t14088A photograph of the 2nd Norton Boys Brigade Company taken outside St. Michael’s Mission Room. I have mentioned the names of the people I can remember but I am sure some old Nortonians will be able to put names to other faces. Many of the older boys played bugle and drums in the band which paraded regularly around the streets of Norton after Sunday morning service at St. Michael’s Church, lead by Mace bearer Harry Charlton. My husband Brian was one of the side drummers and his brother Ivor played the big bass drum.

Back row; Rev. Ledgard, John Ison (Capt.), Ray Butler, Brian Hodgson, Tommy Seaman, Billy Johnson, ??, George Booth, Maurice Smith, Malcolm Wren, Matt Moses.

Middle Row: ??, ??, B. Willis, ??, ??, ??, Harry Charlton, ??, ??, ??, Ivor Hodgson, ??.

Front Row: ??, ??, ??, ??, T. Wharton, Trevor Davies, John Forsyth, ??, ??, Ken Littlefair, Stan Marwood (officer).

Photograph and details courtesy of Margaret Hodgson.

Another sort of Hero

t13913The photograph shows my uncle, Dick Starr, who was invalided out of the Royal Artillery in 1942, after volunteering for medical experiments relating to tuberculosis, in which he was injected with the disease. I am not sure what happened next, but the TB caught hold and he became very ill.

He was sent back to his parent’s house in St Annes Terrace, Portrack. Because of the fear of infection, a shed was built at the end of garden to keep him away from me and the rest of the family. Unfortunately he never recovered.



The pages from his pass book seems to confirm that he was in very good physical condition when he entered the army in 1940, where he became a gunner.

The comments section state that his conduct was exemplary. But I suppose they would have to say that. I myself have no recollection of him as I was only about two years old when he died.

Photograph and image courtesy of Fred Starr.

Henry Doyleson of the Royal Field Artillery

t13909This photograph was donated by Lorraine Dayes whose Great Uncle, Henry Doyleson, is in the centre of the three men shown.

A copy of it was addressed, but probably not posted, to ‘Charles Malcolm, No. 77 Mess, HMS Queen Mary, c/o GPO London’, by his sister Mary Malcolm.  The message on the back of the card reads as follows…..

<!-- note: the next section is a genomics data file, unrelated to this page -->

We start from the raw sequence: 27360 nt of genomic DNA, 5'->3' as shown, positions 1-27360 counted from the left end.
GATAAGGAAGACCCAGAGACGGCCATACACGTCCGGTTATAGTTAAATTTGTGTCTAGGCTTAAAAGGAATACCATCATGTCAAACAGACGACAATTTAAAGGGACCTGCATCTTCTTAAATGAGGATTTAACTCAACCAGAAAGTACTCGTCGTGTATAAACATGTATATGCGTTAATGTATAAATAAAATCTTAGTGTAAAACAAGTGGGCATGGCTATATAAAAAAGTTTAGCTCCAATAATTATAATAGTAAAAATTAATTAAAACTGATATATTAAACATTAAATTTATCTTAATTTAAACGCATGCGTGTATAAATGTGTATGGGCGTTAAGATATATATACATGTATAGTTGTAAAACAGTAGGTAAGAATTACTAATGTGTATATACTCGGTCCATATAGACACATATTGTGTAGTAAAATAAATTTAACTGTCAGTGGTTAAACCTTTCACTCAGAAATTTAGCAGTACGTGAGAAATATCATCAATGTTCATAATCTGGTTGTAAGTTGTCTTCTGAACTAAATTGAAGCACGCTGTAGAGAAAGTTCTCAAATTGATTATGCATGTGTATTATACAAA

Dear Brother

Just a line to thank you for the PostCard you sent me but at the same time I thought you would have sent me one of your photos.  They have all got one but me so I hope you will send me one.  Mother got your photos Saturday morning.  Mother,  group and also the one of yourself.  Jane Garbutt got one and not Great Aunt (Fanan ?) so do not forget to send me one.  So don’t forget to send one (She repeats herself).

From Your Sister

Give Joe and Jock my best Love Mary


Charles was one of three Stockton brothers who were all stokers on HMS Queen Mary.  They were the sons of Mary and George Malcolm, 14 Union Street, Stockton-on-Tees. All three were killed at the Battle of Jutland on 31 May 1916 while serving in HMS Queen Mary. They were: – Charles Malcolm, stoker, 2655S, RNR aged 22; John Robert Malcolm, stoker, 1430S, RNR, aged 25; Joseph Malcolm, stoker, 2681T, aged 29. All are commemorated on the Chatham Naval Memorial. John Robert and Joseph were married. John Robert had a son John G. born 1915. Joseph had two daughters, Mary Elizabeth born 1910 and Janet born 1913.


Henry Doyleson was a Stockton man and a friend of the Malcolm brothers.  He enlisted in the Royal Field Artillery (regt. no. 34819) in the early days of the war.  He became a driver, responsible for driving a team of horses that pulled the big Field guns into and out of battle. His battery landed in France on 8th September 1915 in time to join the brigade as they prepared for what became known as the Battle of Loos or the Third Battle of Artois. The battle commenced on the 25th September 1915.  Henry was killed in action on the  26TH September 1915. He had only been at the front for 18 days before he was killed

Henry is commemorated on the Roll of Honour on plot/panel 3 of the Loos memorial, Pas de Calais.  The memorial commemorates 20,000 men who fell in battle and have no known graves.

t13908This is another photograph of Henry Doyleson.  It was probably taken shortly after he had enlisted and was posted from Salisbury Plain where his battery of the RFA was in training before going overseas.   The message on the back of the photograph has faded over the years but what can be read follows…..

One for Ike  and —-one for yourself.  Write back to the address we are at ——————— Salisbury.  Now firing the big guns for a week and then the  —– starts ——-with.  (Illegible words have been replaced with dashes).

Lorraine, who donated the photographs, would really like to find out more about Henry Doyleson.  He was her Grandfather’s brother but her grandfather changed his name to Dayes.  It is a big family mystery. Lorraine would also love to know who the other men in the photograph are…..  can anyone help?

Man of War c1942

t13873A view of my late father Tom Birtle in his Home Guard uniform. He joined the Thorpe Thewles detachment at the age of 16 in 1942. He looks very young in this photograph so I have to assume it was taken in the same year. By the end of his service he was a lance corporal.

The photograph was taken at Norton Junction cottages.

Photograph and details courtesy of Martin Birlte.